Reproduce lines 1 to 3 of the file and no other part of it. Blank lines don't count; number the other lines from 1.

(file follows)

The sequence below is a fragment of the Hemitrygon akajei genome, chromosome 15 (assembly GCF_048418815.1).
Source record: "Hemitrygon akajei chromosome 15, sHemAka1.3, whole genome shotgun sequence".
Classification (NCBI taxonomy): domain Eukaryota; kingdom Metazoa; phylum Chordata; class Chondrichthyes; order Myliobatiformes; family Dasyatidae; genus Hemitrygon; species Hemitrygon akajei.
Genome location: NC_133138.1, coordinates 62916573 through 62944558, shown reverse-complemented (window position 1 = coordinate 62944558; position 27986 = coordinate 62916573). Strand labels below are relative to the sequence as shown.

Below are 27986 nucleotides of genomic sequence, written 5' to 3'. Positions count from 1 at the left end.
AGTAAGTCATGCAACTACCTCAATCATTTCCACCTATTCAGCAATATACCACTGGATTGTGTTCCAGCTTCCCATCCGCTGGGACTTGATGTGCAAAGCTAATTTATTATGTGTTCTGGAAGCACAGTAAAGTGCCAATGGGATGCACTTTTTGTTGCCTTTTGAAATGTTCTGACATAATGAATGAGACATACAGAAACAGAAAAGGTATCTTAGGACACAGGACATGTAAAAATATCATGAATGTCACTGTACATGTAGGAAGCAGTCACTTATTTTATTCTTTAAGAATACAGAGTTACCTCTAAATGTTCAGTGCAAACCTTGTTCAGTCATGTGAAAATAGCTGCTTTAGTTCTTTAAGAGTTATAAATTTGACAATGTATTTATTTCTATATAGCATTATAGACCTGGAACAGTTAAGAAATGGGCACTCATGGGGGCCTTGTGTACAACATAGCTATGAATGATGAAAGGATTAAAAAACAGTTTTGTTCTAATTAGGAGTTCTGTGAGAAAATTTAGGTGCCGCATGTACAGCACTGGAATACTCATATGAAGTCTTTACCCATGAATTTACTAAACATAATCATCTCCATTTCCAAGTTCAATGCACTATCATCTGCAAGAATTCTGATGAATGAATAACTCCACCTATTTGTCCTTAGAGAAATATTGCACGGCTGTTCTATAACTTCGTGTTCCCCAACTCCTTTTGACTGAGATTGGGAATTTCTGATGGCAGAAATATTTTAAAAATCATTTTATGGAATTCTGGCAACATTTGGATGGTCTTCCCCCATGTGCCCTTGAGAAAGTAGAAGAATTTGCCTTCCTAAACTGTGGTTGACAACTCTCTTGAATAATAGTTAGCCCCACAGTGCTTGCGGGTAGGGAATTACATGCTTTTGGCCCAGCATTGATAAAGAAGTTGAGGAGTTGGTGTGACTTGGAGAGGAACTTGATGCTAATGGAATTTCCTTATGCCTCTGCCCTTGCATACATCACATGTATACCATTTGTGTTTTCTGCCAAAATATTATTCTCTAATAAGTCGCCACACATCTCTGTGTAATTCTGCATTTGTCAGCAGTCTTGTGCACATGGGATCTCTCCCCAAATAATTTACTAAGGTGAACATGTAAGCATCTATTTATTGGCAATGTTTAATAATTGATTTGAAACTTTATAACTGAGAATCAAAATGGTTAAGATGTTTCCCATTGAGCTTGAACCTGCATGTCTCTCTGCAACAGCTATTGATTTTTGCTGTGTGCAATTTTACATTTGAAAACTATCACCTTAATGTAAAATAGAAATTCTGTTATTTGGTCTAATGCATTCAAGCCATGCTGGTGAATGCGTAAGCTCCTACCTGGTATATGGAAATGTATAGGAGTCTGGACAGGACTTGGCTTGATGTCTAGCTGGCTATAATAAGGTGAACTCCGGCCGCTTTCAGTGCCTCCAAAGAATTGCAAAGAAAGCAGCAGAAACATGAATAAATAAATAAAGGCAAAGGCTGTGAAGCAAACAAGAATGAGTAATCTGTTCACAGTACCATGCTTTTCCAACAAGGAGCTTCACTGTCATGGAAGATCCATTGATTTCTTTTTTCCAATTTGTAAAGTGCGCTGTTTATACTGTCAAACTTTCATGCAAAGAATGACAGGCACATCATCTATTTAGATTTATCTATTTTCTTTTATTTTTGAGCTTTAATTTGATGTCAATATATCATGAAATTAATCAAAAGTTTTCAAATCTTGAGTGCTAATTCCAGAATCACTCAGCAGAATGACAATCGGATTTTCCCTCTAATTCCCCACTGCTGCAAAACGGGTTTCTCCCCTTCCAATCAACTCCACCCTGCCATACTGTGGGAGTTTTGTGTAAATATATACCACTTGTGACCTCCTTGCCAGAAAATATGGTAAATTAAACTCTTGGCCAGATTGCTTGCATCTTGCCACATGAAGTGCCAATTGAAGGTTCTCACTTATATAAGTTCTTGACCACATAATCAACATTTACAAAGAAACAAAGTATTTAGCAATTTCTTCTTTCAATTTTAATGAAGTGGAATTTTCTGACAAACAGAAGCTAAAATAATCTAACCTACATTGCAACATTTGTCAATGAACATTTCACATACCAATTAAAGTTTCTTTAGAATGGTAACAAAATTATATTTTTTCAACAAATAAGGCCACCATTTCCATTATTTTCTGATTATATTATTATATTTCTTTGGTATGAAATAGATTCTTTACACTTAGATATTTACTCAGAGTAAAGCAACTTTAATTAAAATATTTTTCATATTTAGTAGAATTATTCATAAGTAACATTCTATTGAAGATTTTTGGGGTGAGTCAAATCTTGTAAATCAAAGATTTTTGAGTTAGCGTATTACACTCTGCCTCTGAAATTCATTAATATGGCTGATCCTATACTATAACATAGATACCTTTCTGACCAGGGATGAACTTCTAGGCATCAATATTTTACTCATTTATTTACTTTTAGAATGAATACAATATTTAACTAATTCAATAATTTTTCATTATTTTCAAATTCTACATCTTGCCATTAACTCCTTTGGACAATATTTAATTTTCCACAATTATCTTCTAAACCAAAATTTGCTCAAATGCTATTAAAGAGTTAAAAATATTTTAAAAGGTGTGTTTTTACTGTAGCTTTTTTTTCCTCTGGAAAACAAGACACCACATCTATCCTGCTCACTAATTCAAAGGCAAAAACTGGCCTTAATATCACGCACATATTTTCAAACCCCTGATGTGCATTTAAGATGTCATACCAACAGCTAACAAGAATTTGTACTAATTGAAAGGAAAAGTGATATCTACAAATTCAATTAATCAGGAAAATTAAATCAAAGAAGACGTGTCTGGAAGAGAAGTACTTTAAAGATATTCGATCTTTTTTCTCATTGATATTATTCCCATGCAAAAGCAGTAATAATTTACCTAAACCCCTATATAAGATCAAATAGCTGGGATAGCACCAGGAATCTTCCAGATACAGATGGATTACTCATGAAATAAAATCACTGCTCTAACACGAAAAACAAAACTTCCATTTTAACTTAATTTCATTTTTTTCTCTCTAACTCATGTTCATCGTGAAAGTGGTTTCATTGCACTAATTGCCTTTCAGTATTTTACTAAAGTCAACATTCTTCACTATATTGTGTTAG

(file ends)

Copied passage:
The sequence below is a fragment of the Hemitrygon akajei genome, chromosome 15 (assembly GCF_048418815.1).
Source record: "Hemitrygon akajei chromosome 15, sHemAka1.3, whole genome shotgun sequence".
Classification (NCBI taxonomy): domain Eukaryota; kingdom Metazoa; phylum Chordata; class Chondrichthyes; order Myliobatiformes; family Dasyatidae; genus Hemitrygon; species Hemitrygon akajei.